As a soldier who is currently still serving in the ARANG, and also a victim who has pushed for change, I am more than outraged and embarrassed by the way that this investigation and subsequent actions have played out. There is no consideration for the consequences for the soldiers who are most affected by these choices.

  6. Garand Fellow

    So can victims file complaints in civil court? Would that not lead to a good remedy for any victim?

  7. Lynn Willis

    I served 22 years in the Alaska National Guard and I find this situation personally embarrassing and hurtful. You are correct that the Governor can only fire one person in uniform and that is his appointed Commissioner who also wears a uniform as a state National Guard officer; however that has nothing to do with this scandal.
    Every person suspected in this situation is punishable under civil law. This is not a jurisdictional problem that requires application of the UCMJ under Title 10 USC. The guard, unless on federal active duty, operates under Title 32 USC so the Federal UCMJ will not apply in this case. Many states incorporated the UCMJ into state law for use by the National Guard. I know this was talked about in Alaska; however I don’t know if that was ever done. I do know that there is a reference in State Law about applicability of Federal Law to the Guard:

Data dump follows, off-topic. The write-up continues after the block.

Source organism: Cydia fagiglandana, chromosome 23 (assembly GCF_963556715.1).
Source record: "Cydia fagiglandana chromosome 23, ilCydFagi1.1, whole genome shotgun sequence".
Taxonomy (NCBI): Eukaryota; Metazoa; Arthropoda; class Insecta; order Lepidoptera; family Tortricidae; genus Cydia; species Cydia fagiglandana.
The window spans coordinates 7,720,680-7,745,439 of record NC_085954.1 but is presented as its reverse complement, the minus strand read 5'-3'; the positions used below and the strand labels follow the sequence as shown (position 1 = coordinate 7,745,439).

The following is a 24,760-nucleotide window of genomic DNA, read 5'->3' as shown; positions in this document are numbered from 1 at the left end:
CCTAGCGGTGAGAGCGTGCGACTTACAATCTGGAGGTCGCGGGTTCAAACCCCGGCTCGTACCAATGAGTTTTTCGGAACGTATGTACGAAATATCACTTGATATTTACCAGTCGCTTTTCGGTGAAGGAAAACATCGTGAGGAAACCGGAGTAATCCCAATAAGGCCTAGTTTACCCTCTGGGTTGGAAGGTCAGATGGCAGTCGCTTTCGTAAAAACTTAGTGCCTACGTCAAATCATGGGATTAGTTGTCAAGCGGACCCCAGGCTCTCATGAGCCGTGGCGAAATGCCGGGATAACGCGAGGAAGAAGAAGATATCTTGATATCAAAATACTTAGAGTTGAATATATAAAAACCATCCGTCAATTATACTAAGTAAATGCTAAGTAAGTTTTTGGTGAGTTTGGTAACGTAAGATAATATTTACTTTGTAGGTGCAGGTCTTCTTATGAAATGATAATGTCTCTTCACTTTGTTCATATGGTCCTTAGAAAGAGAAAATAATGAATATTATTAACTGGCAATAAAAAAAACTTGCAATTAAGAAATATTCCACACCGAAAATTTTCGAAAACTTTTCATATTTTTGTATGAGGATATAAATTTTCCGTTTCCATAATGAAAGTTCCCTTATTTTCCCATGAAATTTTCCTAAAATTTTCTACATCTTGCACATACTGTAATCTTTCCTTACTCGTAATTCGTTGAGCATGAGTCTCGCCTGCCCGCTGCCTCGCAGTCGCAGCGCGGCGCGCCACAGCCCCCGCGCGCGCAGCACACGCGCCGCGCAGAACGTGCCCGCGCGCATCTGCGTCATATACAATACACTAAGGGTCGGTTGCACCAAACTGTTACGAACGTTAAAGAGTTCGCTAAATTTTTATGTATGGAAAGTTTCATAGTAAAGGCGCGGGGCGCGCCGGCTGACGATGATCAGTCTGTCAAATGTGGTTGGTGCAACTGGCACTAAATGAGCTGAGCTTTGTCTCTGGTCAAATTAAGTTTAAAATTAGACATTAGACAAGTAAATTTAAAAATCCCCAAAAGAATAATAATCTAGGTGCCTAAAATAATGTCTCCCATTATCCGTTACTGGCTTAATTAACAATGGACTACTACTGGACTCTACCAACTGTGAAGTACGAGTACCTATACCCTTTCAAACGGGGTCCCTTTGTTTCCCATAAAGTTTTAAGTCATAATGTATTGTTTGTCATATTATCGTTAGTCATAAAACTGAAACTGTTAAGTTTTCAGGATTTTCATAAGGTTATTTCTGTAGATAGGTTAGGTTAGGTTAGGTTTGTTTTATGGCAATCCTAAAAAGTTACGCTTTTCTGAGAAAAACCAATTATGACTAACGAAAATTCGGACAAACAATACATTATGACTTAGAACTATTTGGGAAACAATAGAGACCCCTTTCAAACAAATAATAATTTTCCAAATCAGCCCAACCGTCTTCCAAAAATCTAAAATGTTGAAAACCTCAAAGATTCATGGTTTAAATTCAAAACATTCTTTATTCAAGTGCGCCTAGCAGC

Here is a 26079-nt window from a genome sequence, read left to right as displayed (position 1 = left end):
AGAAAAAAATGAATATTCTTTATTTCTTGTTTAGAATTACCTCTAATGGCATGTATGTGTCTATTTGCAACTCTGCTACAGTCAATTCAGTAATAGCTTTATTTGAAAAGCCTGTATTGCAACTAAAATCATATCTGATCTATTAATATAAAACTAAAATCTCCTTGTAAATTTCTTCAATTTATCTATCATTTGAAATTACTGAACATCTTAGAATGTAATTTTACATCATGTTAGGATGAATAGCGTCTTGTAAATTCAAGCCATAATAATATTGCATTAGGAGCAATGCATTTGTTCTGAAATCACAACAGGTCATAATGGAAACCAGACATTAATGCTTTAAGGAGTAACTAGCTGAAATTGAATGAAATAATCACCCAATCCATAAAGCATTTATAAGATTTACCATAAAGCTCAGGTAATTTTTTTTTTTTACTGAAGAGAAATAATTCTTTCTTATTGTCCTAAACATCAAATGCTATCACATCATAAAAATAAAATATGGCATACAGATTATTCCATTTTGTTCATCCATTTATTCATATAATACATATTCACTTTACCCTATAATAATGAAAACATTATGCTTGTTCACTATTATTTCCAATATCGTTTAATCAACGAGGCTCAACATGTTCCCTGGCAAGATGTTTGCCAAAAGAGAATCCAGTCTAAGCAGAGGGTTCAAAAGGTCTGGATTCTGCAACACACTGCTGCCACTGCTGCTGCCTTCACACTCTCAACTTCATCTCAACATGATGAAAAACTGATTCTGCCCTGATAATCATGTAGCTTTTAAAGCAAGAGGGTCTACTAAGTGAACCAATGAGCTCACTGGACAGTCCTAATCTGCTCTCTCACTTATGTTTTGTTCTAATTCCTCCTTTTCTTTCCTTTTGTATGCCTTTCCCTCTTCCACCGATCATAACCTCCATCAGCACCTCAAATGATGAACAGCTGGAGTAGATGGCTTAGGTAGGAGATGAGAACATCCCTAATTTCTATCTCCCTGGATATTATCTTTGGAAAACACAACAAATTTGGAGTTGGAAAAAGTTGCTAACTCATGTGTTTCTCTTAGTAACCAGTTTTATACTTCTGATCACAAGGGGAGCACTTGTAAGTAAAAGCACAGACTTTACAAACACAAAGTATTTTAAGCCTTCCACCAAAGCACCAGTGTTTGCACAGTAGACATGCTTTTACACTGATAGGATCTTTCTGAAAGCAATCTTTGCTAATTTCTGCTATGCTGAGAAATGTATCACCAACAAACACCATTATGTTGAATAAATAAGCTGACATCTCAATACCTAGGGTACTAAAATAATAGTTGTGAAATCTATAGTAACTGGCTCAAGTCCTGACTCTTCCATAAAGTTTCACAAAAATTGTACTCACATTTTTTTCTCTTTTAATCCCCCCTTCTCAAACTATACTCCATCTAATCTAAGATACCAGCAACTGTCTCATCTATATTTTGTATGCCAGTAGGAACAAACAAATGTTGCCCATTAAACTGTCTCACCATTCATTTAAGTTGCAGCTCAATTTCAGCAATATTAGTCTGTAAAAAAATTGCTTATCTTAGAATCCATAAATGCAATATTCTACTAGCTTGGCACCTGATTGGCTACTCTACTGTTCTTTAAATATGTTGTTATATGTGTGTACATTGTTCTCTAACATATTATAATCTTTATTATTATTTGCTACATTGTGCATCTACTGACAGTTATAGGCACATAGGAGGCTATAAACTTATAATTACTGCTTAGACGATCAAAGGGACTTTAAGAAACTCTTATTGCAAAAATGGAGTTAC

Sec. 26.05.060. Control of Alaska National Guard and Alaska Naval Militia. The governor as ex officio commander of the militia of the state has command of the Alaska National Guard and the Alaska Naval Militia while they are not in active federal service. The governor may adopt necessary regulations for them. The Alaska National Guard and the Alaska Naval Militia and their members are subject to all federal laws and regulations relating to the National Guard and Naval Militia of the several states and territories and of the United States.
    But not to worry, Alaska civil law provides the resolution because of the serious nature of these matters. This is not a case of “Failure to Salute” which has no analogous crime under civil law. Sean Parnell had and has more than enough resources to have addressed this issue years ago and can still do so. Now he needs to rise above politics and play hardball to end this by punishing the offenders and to bring justice to those harmed and exonerate those who raised the alarm.

  8. Garand Fellow

    Earlier today I was talking with someone who retired after a long career as an officer with the ANG. I am told that the only personnel decision so far as uniformed people the governor can make is with the one top position. The Alaska governor can fire no one else in uniform. Of the 14 departments this one is unique in the almost total lack of control from the 3rd Floor, and therefore it is by far the most autonomous department. It has operated exactly that way whether the governor was Republican, Democrat or Independent. The governor cannot choose the guns they use, the planes they fly, or the way they are deployed overseas. It should likely be changed in all 50 states.